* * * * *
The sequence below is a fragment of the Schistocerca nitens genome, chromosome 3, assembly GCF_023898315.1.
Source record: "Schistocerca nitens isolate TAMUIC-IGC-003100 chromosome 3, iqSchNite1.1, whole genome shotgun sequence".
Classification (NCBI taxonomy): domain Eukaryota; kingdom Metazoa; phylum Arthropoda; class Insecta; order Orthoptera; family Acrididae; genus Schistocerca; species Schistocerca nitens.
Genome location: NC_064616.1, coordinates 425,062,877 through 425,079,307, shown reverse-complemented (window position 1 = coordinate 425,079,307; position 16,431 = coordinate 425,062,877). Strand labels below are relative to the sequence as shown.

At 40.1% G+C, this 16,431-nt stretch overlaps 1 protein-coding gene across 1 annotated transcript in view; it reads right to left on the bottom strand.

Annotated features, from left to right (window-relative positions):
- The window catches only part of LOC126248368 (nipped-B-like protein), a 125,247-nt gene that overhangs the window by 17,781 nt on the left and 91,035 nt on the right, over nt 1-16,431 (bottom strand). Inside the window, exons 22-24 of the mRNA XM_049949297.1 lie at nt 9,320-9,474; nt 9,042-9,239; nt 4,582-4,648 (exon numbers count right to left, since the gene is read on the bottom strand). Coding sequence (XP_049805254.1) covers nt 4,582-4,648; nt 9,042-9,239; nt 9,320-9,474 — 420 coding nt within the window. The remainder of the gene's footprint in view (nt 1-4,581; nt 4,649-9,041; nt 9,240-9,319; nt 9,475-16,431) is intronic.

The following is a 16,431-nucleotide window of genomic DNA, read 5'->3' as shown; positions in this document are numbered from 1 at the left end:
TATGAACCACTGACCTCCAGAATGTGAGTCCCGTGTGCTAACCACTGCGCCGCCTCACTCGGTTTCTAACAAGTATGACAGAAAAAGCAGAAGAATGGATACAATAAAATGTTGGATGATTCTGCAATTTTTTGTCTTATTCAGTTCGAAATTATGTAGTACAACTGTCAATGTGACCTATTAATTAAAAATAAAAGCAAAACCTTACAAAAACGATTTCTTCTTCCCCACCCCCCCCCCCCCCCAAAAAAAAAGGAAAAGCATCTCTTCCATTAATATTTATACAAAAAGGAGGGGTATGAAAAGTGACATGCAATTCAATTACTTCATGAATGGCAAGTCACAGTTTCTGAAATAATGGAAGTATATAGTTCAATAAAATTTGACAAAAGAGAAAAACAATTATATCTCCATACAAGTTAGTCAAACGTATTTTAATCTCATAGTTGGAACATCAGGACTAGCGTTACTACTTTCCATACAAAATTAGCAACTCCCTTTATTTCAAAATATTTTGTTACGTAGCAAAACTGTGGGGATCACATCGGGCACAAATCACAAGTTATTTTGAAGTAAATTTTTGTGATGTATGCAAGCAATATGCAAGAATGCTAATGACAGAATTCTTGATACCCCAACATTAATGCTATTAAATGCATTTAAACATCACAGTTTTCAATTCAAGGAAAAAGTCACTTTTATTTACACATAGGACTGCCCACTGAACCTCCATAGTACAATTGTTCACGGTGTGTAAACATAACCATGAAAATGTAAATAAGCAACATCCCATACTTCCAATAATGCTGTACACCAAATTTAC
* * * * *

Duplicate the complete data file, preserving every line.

The sequence below is a fragment of the Schistocerca nitens genome, chromosome 3, assembly GCF_023898315.1.
Source record: "Schistocerca nitens isolate TAMUIC-IGC-003100 chromosome 3, iqSchNite1.1, whole genome shotgun sequence".
Classification (NCBI taxonomy): domain Eukaryota; kingdom Metazoa; phylum Arthropoda; class Insecta; order Orthoptera; family Acrididae; genus Schistocerca; species Schistocerca nitens.
Genome location: NC_064616.1, coordinates 425,062,877 through 425,079,307, shown reverse-complemented (window position 1 = coordinate 425,079,307; position 16,431 = coordinate 425,062,877). Strand labels below are relative to the sequence as shown.

At 40.1% G+C, this 16,431-nt stretch overlaps 1 protein-coding gene across 1 annotated transcript in view; it reads right to left on the bottom strand.

Annotated features, from left to right (window-relative positions):
- The window catches only part of LOC126248368 (nipped-B-like protein), a 125,247-nt gene that overhangs the window by 17,781 nt on the left and 91,035 nt on the right, over nt 1-16,431 (bottom strand). Inside the window, exons 22-24 of the mRNA XM_049949297.1 lie at nt 9,320-9,474; nt 9,042-9,239; nt 4,582-4,648 (exon numbers count right to left, since the gene is read on the bottom strand). Coding sequence (XP_049805254.1) covers nt 4,582-4,648; nt 9,042-9,239; nt 9,320-9,474 — 420 coding nt within the window. The remainder of the gene's footprint in view (nt 1-4,581; nt 4,649-9,041; nt 9,240-9,319; nt 9,475-16,431) is intronic.

The following is a 16,431-nucleotide window of genomic DNA, read 5'->3' as shown; positions in this document are numbered from 1 at the left end:
TATGAACCACTGACCTCCAGAATGTGAGTCCCGTGTGCTAACCACTGCGCCGCCTCACTCGGTTTCTAACAAGTATGACAGAAAAAGCAGAAGAATGGATACAATAAAATGTTGGATGATTCTGCAATTTTTTGTCTTATTCAGTTCGAAATTATGTAGTACAACTGTCAATGTGACCTATTAATTAAAAATAAAAGCAAAACCTTACAAAAACGATTTCTTCTTCCCCACCCCCCCCCCCCCCCAAAAAAAAAGGAAAAGCATCTCTTCCATTAATATTTATACAAAAAGGAGGGGTATGAAAAGTGACATGCAATTCAATTACTTCATGAATGGCAAGTCACAGTTTCTGAAATAATGGAAGTATATAGTTCAATAAAATTTGACAAAAGAGAAAAACAATTATATCTCCATACAAGTTAGTCAAACGTATTTTAATCTCATAGTTGGAACATCAGGACTAGCGTTACTACTTTCCATACAAAATTAGCAACTCCCTTTATTTCAAAATATTTTGTTACGTAGCAAAACTGTGGGGATCACATCGGGCACAAATCACAAGTTATTTTGAAGTAAATTTTTGTGATGTATGCAAGCAATATGCAAGAATGCTAATGACAGAATTCTTGATACCCCAACATTAATGCTATTAAATGCATTTAAACATCACAGTTTTCAATTCAAGGAAAAAGTCACTTTTATTTACACATAGGACTGCCCACTGAACCTCCATAGTACAATTGTTCACGGTGTGTAAACATAACCATGAAAATGTAAATAAGCAACATCCCATACTTCCAATAATGCTGTACACCAAATTTAC